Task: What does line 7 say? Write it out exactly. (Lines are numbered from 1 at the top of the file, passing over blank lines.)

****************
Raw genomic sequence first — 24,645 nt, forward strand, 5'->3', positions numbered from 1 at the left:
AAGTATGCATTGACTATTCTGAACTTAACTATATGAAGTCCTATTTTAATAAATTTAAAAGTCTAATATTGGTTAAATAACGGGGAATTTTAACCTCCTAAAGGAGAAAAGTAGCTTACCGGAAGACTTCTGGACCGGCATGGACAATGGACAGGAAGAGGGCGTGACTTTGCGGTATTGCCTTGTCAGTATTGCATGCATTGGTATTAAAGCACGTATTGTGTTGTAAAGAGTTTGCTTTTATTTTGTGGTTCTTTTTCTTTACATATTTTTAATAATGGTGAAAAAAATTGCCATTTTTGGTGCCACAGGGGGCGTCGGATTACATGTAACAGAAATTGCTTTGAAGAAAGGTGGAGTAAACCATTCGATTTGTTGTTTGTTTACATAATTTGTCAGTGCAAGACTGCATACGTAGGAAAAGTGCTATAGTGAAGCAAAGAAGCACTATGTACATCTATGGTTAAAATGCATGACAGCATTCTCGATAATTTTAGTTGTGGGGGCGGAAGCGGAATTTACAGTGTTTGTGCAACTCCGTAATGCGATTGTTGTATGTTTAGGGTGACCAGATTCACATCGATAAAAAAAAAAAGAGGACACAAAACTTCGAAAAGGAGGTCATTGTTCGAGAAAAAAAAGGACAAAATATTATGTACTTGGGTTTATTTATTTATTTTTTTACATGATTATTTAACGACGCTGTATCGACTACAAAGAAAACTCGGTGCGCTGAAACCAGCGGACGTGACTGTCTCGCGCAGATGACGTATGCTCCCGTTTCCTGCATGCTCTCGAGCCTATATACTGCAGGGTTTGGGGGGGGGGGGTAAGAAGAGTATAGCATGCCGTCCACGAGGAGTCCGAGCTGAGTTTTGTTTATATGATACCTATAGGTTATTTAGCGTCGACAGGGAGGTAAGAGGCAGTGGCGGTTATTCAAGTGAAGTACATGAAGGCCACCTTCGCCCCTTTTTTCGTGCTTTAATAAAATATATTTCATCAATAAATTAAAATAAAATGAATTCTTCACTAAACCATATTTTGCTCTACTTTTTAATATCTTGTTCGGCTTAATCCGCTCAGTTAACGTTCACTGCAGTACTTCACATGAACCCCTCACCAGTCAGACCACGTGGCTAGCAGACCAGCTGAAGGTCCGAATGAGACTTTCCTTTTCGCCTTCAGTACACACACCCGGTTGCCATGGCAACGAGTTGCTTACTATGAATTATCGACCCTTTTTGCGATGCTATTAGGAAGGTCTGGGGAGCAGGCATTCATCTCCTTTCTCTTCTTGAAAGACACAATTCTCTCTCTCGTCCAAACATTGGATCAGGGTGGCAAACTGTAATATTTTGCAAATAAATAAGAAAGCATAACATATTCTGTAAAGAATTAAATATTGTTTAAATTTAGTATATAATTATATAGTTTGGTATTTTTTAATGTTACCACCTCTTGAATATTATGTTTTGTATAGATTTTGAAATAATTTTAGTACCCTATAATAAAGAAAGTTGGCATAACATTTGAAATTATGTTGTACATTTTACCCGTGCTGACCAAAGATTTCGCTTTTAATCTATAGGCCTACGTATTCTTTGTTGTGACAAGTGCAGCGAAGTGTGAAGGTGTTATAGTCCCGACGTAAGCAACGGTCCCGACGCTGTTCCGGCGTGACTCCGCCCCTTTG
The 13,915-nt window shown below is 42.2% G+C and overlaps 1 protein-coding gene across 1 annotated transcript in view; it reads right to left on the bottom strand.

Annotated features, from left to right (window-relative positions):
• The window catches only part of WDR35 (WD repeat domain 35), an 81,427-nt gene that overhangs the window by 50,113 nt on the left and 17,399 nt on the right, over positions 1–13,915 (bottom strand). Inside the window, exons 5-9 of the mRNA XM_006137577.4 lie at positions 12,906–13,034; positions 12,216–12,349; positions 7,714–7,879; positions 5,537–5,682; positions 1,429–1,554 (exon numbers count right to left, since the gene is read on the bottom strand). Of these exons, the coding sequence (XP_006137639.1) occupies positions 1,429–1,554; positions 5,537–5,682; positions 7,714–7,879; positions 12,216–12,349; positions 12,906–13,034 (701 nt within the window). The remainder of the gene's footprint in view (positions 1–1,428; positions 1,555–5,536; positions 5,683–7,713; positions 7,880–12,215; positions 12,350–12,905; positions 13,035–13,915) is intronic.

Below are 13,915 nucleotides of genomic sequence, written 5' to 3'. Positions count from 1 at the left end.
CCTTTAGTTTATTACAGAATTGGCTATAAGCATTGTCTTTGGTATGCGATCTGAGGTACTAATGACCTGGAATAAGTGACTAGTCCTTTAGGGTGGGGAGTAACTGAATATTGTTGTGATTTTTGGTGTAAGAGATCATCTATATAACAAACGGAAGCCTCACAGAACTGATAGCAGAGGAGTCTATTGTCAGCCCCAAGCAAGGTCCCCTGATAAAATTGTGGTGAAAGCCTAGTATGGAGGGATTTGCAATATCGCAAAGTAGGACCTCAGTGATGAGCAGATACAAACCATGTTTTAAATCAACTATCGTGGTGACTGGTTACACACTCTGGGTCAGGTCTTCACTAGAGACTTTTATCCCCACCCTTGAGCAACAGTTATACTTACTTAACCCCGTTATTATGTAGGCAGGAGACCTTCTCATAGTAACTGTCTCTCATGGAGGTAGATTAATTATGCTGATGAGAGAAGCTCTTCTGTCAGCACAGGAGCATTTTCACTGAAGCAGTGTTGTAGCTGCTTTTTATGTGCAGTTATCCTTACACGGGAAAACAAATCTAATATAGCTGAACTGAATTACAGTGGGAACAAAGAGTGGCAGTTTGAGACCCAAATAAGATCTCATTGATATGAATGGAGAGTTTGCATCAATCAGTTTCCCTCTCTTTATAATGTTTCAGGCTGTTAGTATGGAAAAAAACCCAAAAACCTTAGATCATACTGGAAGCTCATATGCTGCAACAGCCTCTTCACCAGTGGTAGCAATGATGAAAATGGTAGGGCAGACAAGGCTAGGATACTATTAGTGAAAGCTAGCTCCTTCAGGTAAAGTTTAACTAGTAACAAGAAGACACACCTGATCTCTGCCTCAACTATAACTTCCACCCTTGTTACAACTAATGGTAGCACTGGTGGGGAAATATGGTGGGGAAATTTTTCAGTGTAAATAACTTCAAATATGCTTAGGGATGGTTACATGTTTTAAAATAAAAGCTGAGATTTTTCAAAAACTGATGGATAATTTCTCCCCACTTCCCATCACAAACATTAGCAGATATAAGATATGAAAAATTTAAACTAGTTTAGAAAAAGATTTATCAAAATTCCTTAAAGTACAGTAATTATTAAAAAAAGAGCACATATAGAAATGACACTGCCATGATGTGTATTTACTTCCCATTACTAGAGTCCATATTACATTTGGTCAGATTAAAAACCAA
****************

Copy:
CCTTTAGTTTATTACAGAATTGGCTATAAGCATTGTCTTTGGTATGCGATCTGAGGTACTAATGACCTGGAATAAGTGACTAGTCCTTTAGGGTGGGGAGTAACTGAATATTGTTGTGATTTTTGGTGTAAGAGATCATCTATATAACAAACGGAAGCCTCACAGAACTGATAGCAGAGGAGTCTATTGTCAGCCCCAAGCAAGGTCCCCTGATAAAATTGTGGTGAAAGCCTAGTATGGAGGGATTTGCAATATCGCAAAGTAGGACCTCAGTGATGAGCAGATACAAACCATGTTTTAAATCAACTATCGTGGTGACTGGTTACACACTCTGGGTCAGGTCTTCACTAGAGACTTTTATCCCCACCCTTGAGCAACAGTTATACTTACTTAACCCCGTTATTATGTAGGCAGGAGACCTTCTCATAGTAACTGTCTCTCATGGAGGTAGATTAATTATGCTGATGAGAGAAGCTCTTCTGTCAGCACAGGAGCATTTTCACTGAAGCAGTGTTGTAGCTGCTTTTTATGTGCAGTTATCCTTACACGGGAAAACAAATCTAATATAGCTGAACTGAATTACAGTGGGAACAAAGAGTGGCAGTTTGAGACCCAAATAAGATCTCATTGATATGAATGGAGAGTTTGCATCAATCAGTTTCCCTCTCTTTATAATGTTTCAGGCTGTTAGTATGGAAAAAAACCCAAAAACCTTAGATCATACTGGAAGCTCATATGCTGCAACAGCCTCTTCACCAGTGGTAGCAATGATGAAAATGGTAGGGCAGACAAGGCTAGGATACTATTAGTGAAAGCTAGCTCCTTCAGGTAAAGTTTAACTAGTAACAAGAAGACACACCTGATCTCTGCCTCAACTATAACTTCCACCCTTGTTACAACTAATGGTAGCACTGGTGGGGAAATATGGTGGGGAAATTTTTCAGTGTAAATAACTTCAAATATGCTTAGGGATGGTTACATGTTTTAAAATAAAAGCTGAGATTTTTCAAAAACTGATGGATAATTTCTCCCCACTTCCCATCACAAACATTAGCAGATATAAGATATGAAAAATTTAAACTAGTTTAGAAAAAGATTTATCAAAATTCCTTAAAGTACAGTAATTATTAAAAAAAGAGCACATATAGAAATGACACTGCCATGATGTGTATTTACTTCCCATTACTAGAGTCCATATTACATTTGGTCAGATTAAAAACCAA